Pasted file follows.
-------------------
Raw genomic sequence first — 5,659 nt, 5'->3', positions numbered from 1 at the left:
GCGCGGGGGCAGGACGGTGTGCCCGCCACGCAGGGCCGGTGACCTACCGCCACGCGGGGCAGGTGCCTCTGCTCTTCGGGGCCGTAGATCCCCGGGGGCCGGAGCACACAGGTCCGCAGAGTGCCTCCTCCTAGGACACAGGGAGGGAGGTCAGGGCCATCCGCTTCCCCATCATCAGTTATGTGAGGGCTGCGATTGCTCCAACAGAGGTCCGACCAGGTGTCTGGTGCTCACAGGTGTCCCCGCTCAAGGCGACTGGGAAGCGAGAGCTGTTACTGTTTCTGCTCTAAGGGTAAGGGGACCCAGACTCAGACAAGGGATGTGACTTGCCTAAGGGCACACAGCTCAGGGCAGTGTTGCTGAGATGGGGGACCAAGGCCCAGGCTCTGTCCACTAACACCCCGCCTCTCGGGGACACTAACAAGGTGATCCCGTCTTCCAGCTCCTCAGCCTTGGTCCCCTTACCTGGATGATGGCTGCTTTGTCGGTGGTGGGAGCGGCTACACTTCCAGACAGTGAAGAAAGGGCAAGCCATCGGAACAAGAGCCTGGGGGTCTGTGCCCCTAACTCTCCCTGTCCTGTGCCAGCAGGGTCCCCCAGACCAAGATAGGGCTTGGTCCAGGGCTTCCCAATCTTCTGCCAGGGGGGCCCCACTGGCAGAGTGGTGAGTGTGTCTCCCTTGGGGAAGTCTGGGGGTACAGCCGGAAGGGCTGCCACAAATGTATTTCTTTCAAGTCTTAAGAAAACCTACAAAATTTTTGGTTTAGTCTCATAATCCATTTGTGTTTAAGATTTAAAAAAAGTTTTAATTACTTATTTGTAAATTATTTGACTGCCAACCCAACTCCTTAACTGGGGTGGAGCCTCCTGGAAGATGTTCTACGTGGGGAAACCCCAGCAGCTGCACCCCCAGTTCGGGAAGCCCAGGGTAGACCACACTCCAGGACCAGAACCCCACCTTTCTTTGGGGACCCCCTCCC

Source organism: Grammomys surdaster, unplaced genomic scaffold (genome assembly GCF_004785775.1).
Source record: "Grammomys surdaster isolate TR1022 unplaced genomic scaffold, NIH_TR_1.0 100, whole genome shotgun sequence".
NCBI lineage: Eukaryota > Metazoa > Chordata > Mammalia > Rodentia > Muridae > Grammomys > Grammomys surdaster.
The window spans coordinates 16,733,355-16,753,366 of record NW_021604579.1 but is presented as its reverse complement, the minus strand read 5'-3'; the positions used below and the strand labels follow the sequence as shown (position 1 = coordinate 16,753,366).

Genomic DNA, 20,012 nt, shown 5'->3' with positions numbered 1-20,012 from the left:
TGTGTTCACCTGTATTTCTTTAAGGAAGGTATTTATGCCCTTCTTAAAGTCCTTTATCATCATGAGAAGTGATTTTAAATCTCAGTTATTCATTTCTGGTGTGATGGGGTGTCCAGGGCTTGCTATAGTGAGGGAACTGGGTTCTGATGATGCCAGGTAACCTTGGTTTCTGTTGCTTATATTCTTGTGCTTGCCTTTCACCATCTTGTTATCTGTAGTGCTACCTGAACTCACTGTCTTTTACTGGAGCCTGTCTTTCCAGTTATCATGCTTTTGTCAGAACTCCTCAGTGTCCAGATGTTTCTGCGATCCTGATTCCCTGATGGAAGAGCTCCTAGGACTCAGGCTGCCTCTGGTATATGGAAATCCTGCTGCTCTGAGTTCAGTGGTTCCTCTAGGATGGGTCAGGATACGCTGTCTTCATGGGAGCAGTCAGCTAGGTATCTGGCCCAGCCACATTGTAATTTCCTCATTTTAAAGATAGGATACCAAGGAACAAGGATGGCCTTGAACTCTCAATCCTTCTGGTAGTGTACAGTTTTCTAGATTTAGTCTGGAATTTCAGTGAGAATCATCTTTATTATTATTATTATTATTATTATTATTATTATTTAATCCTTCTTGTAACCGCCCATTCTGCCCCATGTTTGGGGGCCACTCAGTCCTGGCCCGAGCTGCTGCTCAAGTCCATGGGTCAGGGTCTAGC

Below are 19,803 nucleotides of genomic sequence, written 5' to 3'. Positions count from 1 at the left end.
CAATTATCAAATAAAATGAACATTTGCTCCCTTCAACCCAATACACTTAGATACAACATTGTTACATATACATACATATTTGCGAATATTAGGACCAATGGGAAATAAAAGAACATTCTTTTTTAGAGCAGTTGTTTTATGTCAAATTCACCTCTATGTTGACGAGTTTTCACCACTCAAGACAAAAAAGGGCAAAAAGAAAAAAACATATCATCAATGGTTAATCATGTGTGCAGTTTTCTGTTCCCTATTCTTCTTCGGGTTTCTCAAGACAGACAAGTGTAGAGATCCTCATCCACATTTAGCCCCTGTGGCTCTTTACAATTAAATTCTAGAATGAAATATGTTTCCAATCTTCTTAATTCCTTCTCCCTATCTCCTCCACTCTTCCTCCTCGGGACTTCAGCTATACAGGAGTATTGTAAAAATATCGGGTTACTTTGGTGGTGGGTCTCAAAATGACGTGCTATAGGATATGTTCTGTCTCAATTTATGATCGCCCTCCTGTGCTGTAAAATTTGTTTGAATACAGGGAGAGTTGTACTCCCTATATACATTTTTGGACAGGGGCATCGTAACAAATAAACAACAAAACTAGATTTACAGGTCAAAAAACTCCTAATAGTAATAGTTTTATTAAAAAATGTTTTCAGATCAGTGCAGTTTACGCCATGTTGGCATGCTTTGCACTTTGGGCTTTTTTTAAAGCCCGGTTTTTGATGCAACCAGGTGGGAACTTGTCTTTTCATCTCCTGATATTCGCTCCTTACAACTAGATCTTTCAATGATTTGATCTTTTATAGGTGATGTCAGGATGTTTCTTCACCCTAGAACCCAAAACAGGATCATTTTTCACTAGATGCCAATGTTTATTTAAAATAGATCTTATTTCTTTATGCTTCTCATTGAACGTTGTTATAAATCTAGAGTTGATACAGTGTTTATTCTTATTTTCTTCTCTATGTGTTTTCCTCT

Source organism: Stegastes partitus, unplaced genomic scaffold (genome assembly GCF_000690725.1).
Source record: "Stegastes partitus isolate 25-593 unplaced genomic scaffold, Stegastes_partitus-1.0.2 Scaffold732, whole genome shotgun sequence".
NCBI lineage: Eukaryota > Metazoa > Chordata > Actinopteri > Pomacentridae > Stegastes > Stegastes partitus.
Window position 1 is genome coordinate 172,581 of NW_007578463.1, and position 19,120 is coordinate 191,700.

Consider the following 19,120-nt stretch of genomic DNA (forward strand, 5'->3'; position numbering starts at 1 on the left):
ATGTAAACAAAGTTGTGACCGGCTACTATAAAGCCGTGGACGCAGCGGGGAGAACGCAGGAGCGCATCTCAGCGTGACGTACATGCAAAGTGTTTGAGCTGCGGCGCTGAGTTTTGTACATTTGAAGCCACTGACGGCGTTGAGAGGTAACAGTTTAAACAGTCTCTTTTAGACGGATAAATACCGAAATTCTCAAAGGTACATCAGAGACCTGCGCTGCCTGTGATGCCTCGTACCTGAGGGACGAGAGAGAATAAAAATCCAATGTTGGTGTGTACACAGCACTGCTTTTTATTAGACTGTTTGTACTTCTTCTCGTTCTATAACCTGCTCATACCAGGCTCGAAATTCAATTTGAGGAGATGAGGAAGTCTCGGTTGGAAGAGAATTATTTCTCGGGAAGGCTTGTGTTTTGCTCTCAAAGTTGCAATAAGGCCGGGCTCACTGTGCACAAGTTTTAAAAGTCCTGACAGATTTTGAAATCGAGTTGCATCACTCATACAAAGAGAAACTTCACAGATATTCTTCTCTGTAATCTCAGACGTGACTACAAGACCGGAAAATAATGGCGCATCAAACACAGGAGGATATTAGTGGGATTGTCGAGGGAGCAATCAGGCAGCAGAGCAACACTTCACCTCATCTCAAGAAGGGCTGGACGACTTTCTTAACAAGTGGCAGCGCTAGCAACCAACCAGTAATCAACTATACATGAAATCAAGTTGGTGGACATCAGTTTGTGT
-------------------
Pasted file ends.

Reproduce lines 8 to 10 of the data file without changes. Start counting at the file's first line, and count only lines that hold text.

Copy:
TGTGTTCACCTGTATTTCTTTAAGGAAGGTATTTATGCCCTTCTTAAAGTCCTTTATCATCATGAGAAGTGATTTTAAATCTCAGTTATTCATTTCTGGTGTGATGGGGTGTCCAGGGCTTGCTATAGTGAGGGAACTGGGTTCTGATGATGCCAGGTAACCTTGGTTTCTGTTGCTTATATTCTTGTGCTTGCCTTTCACCATCTTGTTATCTGTAGTGCTACCTGAACTCACTGTCTTTTACTGGAGCCTGTCTTTCCAGTTATCATGCTTTTGTCAGAACTCCTCAGTGTCCAGATGTTTCTGCGATCCTGATTCCCTGATGGAAGAGCTCCTAGGACTCAGGCTGCCTCTGGTATATGGAAATCCTGCTGCTCTGAGTTCAGTGGTTCCTCTAGGATGGGTCAGGATACGCTGTCTTCATGGGAGCAGTCAGCTAGGTATCTGGCCCAGCCACATTGTAATTTCCTCATTTTAAAGATAGGATACCAAGGAACAAGGATGGCCTTGAACTCTCAATCCTTCTGGTAGTGTACAGTTTTCTAGATTTAGTCTGGAATTTCAGTGAGAATCATCTTTATTATTATTATTATTATTATTATTATTATTATTTAATCCTTCTTGTAACCGCCCATTCTGCCCCATGTTTGGGGGCCACTCAGTCCTGGCCCGAGCTGCTGCTCAAGTCCATGGGTCAGGGTCTAGC

Below are 19,803 nucleotides of genomic sequence, written 5' to 3'. Positions count from 1 at the left end.
CAATTATCAAATAAAATGAACATTTGCTCCCTTCAACCCAATACACTTAGATACAACATTGTTACATATACATACATATTTGCGAATATTAGGACCAATGGGAAATAAAAGAACATTCTTTTTTAGAGCAGTTGTTTTATGTCAAATTCACCTCTATGTTGACGAGTTTTCACCACTCAAGACAAAAAAGGGCAAAAAGAAAAAAACATATCATCAATGGTTAATCATGTGTGCAGTTTTCTGTTCCCTATTCTTCTTCGGGTTTCTCAAGACAGACAAGTGTAGAGATCCTCATCCACATTTAGCCCCTGTGGCTCTTTACAATTAAATTCTAGAATGAAATATGTTTCCAATCTTCTTAATTCCTTCTCCCTATCTCCTCCACTCTTCCTCCTCGGGACTTCAGCTATACAGGAGTATTGTAAAAATATCGGGTTACTTTGGTGGTGGGTCTCAAAATGACGTGCTATAGGATATGTTCTGTCTCAATTTATGATCGCCCTCCTGTGCTGTAAAATTTGTTTGAATACAGGGAGAGTTGTACTCCCTATATACATTTTTGGACAGGGGCATCGTAACAAATAAACAACAAAACTAGATTTACAGGTCAAAAAACTCCTAATAGTAATAGTTTTATTAAAAAATGTTTTCAGATCAGTGCAGTTTACGCCATGTTGGCATGCTTTGCACTTTGGGCTTTTTTTAAAGCCCGGTTTTTGATGCAACCAGGTGGGAACTTGTCTTTTCATCTCCTGATATTCGCTCCTTACAACTAGATCTTTCAATGATTTGATCTTTTATAGGTGATGTCAGGATGTTTCTTCACCCTAGAACCCAAAACAGGATCATTTTTCACTAGATGCCAATGTTTATTTAAAATAGATCTTATTTCTTTATGCTTCTCATTGAACGTTGTTATAAATCTAGAGTTGATACAGTGTTTATTCTTATTTTCTTCTCTATGTGTTTTCCTCT